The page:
Finally, last week saw 12 newly trained up Visitor Guides prepare for the summer, with Guided Tours of the Minster becoming a regular feature of Minster life, and in partnership with the Visitors Centre in the new Library, a new means of providing hospitality to the hundreds who are now coming to visit the town.

Look out for publicity about The Minster Summer Festival – due out first weekend in May for the Tour de Yorkshire Weekend: it should be the best festival we’ve had yet!

With every good wish,

Hilary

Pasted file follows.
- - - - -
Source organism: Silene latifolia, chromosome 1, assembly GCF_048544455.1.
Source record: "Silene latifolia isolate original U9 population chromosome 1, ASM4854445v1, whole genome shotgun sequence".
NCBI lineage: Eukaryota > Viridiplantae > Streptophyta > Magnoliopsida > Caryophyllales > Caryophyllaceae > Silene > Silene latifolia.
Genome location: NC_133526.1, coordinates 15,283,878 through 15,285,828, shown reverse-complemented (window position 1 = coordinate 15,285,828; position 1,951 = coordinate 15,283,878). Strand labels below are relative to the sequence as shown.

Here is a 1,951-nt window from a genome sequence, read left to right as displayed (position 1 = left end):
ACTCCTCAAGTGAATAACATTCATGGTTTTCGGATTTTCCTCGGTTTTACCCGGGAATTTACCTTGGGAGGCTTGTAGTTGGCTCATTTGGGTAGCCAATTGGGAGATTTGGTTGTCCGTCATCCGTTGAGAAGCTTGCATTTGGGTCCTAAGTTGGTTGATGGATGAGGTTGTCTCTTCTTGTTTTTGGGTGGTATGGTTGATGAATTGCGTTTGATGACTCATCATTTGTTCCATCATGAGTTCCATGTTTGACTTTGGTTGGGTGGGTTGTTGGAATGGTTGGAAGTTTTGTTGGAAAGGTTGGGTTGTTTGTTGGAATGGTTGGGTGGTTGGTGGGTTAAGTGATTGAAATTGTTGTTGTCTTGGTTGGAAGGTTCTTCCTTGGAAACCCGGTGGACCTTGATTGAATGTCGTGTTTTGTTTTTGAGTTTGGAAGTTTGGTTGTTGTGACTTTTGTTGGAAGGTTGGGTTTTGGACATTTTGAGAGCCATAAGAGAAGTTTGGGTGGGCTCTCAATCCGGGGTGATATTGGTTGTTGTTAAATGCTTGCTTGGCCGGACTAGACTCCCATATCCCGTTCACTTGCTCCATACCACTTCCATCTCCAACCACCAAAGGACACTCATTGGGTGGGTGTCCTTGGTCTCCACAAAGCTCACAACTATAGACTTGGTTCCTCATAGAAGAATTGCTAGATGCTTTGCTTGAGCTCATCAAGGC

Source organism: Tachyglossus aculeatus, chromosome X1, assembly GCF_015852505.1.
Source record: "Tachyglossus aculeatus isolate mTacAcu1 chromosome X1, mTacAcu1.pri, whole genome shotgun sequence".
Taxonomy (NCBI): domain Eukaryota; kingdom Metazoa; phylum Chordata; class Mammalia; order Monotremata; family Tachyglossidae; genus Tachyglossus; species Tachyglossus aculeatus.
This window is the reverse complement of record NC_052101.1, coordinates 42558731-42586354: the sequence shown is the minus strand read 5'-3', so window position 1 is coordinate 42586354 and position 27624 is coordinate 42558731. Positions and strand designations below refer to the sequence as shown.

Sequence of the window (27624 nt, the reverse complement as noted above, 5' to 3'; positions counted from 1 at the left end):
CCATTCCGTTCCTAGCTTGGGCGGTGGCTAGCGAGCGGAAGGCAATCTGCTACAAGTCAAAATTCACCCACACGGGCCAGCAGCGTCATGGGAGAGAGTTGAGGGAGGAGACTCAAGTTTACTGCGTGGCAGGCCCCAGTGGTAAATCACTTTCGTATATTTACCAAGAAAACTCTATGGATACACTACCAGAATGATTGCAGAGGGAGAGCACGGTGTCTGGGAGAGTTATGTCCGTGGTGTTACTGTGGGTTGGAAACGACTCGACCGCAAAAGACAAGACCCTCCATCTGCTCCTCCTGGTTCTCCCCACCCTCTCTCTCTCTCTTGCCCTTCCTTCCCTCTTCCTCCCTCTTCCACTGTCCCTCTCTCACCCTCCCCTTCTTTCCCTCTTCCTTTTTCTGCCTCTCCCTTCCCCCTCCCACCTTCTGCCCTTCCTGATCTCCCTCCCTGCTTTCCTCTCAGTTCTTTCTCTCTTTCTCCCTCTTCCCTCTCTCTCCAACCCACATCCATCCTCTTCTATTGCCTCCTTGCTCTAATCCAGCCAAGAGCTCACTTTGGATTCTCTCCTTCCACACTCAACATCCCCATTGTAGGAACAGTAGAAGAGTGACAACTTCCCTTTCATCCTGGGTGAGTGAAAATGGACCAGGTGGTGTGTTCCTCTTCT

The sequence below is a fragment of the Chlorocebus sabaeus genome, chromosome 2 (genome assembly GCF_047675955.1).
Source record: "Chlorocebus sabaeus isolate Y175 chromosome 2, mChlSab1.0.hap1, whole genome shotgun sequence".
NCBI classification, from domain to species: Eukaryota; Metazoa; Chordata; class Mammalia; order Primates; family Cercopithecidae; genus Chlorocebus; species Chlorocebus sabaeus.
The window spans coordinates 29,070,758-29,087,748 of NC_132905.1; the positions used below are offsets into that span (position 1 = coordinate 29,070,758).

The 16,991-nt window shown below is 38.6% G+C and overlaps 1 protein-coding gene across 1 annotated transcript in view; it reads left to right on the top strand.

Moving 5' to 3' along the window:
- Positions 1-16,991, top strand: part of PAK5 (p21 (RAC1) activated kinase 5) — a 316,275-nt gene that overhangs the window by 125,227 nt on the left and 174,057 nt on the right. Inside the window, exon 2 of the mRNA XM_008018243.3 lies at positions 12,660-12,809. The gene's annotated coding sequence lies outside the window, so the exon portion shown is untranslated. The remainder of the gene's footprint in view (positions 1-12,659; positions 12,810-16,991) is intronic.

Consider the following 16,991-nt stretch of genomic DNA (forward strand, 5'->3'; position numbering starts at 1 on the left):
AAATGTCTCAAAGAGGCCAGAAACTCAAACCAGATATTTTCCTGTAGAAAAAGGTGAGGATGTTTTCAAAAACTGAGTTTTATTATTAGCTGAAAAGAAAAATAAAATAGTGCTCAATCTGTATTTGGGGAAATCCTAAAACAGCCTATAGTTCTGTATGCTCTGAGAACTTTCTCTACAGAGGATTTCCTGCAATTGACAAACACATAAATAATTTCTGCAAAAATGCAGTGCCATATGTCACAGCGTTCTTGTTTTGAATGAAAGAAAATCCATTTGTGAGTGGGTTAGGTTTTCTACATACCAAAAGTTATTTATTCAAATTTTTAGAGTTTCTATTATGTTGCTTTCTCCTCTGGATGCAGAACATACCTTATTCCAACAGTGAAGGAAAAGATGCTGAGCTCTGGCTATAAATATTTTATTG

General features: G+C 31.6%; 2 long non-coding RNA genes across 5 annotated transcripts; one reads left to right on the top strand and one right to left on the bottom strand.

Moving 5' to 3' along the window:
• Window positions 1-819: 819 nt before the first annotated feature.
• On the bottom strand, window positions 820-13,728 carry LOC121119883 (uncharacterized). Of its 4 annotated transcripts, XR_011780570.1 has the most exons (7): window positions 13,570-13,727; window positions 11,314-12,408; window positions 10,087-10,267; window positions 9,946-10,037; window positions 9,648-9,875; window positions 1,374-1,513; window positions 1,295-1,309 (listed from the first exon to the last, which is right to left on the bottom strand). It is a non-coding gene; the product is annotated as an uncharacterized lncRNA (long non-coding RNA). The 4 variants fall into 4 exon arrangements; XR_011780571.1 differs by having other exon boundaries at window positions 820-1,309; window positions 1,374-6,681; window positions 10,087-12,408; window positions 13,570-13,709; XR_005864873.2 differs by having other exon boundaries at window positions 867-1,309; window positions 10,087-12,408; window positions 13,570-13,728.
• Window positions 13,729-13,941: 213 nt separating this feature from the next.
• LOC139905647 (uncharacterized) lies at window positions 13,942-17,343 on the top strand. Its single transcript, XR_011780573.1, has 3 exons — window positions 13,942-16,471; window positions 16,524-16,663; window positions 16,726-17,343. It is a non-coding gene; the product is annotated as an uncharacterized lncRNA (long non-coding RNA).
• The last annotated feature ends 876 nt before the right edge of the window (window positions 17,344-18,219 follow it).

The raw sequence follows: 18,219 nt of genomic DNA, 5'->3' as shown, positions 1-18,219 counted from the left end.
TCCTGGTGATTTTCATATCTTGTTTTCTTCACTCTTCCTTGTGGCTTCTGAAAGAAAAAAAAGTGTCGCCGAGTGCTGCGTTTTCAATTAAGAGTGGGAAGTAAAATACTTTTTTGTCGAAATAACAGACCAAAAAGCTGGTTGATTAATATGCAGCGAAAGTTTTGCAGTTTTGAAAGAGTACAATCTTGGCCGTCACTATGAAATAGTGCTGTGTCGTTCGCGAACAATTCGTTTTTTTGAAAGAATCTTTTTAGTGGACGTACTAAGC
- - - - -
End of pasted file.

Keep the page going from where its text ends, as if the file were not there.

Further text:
Easter is the most important Festival for the Christian community in the whole year. The week leading up to the Festival, called Holy Week, recalls the drama surrounding the arrest of Jesus, his trial and his execution on a cross, and his burial in a stone tomb afterwards. The week begins on Palm Sunday, when the worshipping community recalls Jesus triumphal entry into Jerusalem for the Jewish Festival of Passover, riding on a donkey and being greeted by his friends and followers waving palm branches. A few days later Jesus meets with his friends for the Last Supper, and during this meal, washes his Disciples feet, and breaks bread and pours wine, and asks them to do this in remembrance of me. This day is called Maundy Thursday and is the day when our own Sovereign comes to visit her own Subjects and hands out the Maundy Money to local people – she came to Wakefield Cathedral a number of years ago now. Our own Queen, like Jesus, has her own vocation in life to serve God and her neighbour, and like Jesus washed the Disciples feet and served them, so too does the Sovereign on this day.